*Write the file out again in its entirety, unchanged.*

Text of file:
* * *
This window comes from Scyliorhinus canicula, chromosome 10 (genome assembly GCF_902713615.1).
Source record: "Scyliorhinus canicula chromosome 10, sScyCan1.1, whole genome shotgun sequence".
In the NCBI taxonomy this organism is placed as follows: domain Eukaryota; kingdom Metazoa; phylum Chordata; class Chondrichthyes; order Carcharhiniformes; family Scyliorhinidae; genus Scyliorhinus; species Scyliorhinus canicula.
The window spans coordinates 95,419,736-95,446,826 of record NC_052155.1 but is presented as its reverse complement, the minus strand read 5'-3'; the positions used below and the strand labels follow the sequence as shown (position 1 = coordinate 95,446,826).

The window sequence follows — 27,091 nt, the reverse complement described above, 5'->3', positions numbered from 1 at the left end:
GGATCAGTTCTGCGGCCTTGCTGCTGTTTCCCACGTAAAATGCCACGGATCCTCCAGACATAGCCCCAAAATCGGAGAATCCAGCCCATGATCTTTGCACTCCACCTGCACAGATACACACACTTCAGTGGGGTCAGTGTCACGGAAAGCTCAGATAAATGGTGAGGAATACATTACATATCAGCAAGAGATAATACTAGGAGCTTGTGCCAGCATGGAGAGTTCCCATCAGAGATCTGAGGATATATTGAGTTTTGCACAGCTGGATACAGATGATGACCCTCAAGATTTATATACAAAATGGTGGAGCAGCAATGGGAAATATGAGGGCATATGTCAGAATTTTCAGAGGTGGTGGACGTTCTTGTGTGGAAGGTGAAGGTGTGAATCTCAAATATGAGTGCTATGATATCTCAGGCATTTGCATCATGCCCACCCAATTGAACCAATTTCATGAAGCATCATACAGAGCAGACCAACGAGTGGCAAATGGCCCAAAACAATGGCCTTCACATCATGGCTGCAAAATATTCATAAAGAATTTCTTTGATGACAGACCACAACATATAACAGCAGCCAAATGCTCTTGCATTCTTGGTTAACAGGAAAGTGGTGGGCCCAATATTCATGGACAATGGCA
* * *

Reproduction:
This window comes from Scyliorhinus canicula, chromosome 10 (genome assembly GCF_902713615.1).
Source record: "Scyliorhinus canicula chromosome 10, sScyCan1.1, whole genome shotgun sequence".
In the NCBI taxonomy this organism is placed as follows: domain Eukaryota; kingdom Metazoa; phylum Chordata; class Chondrichthyes; order Carcharhiniformes; family Scyliorhinidae; genus Scyliorhinus; species Scyliorhinus canicula.
The window spans coordinates 95,419,736-95,446,826 of record NC_052155.1 but is presented as its reverse complement, the minus strand read 5'-3'; the positions used below and the strand labels follow the sequence as shown (position 1 = coordinate 95,446,826).

The window sequence follows — 27,091 nt, the reverse complement described above, 5'->3', positions numbered from 1 at the left end:
GGATCAGTTCTGCGGCCTTGCTGCTGTTTCCCACGTAAAATGCCACGGATCCTCCAGACATAGCCCCAAAATCGGAGAATCCAGCCCATGATCTTTGCACTCCACCTGCACAGATACACACACTTCAGTGGGGTCAGTGTCACGGAAAGCTCAGATAAATGGTGAGGAATACATTACATATCAGCAAGAGATAATACTAGGAGCTTGTGCCAGCATGGAGAGTTCCCATCAGAGATCTGAGGATATATTGAGTTTTGCACAGCTGGATACAGATGATGACCCTCAAGATTTATATACAAAATGGTGGAGCAGCAATGGGAAATATGAGGGCATATGTCAGAATTTTCAGAGGTGGTGGACGTTCTTGTGTGGAAGGTGAAGGTGTGAATCTCAAATATGAGTGCTATGATATCTCAGGCATTTGCATCATGCCCACCCAATTGAACCAATTTCATGAAGCATCATACAGAGCAGACCAACGAGTGGCAAATGGCCCAAAACAATGGCCTTCACATCATGGCTGCAAAATATTCATAAAGAATTTCTTTGATGACAGACCACAACATATAACAGCAGCCAAATGCTCTTGCATTCTTGGTTAACAGGAAAGTGGTGGGCCCAATATTCATGGACAATGGCA